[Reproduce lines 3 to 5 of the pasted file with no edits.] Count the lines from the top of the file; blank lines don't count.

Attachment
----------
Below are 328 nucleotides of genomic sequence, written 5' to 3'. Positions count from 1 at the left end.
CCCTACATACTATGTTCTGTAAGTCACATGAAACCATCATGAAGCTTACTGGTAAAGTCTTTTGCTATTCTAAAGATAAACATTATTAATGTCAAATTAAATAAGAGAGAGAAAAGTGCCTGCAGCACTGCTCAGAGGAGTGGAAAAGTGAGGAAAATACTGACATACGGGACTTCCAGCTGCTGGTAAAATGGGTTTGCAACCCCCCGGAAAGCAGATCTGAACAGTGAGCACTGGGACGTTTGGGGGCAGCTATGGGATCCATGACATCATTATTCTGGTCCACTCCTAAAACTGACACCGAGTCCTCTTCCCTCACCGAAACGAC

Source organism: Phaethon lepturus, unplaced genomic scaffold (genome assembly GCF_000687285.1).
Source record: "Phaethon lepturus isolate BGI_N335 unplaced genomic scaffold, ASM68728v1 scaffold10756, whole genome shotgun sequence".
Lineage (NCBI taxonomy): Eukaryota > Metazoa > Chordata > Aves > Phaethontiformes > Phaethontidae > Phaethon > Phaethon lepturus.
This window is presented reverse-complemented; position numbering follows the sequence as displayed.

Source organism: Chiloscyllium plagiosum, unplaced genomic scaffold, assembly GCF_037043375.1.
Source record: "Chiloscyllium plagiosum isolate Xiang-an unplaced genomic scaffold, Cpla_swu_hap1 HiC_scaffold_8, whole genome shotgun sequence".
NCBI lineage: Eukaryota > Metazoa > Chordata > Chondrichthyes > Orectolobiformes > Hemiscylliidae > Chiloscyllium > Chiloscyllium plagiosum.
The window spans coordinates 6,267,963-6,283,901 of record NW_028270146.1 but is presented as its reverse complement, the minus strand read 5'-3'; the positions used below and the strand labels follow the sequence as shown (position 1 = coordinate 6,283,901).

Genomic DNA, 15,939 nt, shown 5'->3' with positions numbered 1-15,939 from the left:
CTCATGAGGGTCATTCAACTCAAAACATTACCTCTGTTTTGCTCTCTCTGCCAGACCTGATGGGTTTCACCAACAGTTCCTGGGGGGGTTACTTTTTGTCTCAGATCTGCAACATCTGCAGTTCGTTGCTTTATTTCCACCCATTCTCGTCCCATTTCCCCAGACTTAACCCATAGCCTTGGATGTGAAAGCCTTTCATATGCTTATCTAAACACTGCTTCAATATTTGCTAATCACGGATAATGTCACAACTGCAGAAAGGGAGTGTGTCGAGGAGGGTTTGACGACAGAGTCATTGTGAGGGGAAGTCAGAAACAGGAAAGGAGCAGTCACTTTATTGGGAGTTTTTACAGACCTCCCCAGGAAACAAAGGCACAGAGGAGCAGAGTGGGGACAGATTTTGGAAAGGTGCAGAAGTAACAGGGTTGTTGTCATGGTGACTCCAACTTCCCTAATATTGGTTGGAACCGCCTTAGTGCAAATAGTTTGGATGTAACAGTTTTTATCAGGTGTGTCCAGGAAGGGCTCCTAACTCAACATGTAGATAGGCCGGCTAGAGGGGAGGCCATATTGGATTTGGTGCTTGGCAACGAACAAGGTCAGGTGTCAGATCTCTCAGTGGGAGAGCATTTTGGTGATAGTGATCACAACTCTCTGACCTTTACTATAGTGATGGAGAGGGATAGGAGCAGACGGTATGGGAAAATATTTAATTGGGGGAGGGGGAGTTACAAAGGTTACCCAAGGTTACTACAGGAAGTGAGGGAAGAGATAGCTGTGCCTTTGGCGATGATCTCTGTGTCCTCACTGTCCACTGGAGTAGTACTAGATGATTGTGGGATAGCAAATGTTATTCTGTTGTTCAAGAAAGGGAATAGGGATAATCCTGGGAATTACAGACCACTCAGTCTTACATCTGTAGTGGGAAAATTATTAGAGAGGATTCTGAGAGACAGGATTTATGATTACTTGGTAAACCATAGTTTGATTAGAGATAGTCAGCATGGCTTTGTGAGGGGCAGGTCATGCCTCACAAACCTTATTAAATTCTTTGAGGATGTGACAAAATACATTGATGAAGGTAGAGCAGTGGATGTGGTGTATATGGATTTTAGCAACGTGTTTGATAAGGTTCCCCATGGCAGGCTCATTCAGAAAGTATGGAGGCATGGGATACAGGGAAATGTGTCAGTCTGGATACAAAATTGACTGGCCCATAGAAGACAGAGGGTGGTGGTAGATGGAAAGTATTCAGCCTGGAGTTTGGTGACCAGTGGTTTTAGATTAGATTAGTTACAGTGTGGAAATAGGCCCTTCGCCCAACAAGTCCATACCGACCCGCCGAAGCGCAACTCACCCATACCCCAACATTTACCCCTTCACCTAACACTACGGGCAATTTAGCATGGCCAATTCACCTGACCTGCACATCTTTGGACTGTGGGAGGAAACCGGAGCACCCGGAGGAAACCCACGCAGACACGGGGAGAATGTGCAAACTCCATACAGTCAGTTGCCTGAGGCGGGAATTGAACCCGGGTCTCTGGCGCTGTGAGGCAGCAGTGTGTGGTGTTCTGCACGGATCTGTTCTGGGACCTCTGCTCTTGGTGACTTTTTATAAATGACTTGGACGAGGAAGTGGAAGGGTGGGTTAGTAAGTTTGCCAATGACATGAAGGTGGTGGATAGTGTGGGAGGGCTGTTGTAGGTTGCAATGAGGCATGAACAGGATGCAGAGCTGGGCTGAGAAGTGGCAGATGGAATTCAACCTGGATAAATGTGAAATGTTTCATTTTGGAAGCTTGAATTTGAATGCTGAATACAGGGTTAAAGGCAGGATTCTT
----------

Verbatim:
Source organism: Phaethon lepturus, unplaced genomic scaffold (genome assembly GCF_000687285.1).
Source record: "Phaethon lepturus isolate BGI_N335 unplaced genomic scaffold, ASM68728v1 scaffold10756, whole genome shotgun sequence".
Lineage (NCBI taxonomy): Eukaryota > Metazoa > Chordata > Aves > Phaethontiformes > Phaethontidae > Phaethon > Phaethon lepturus.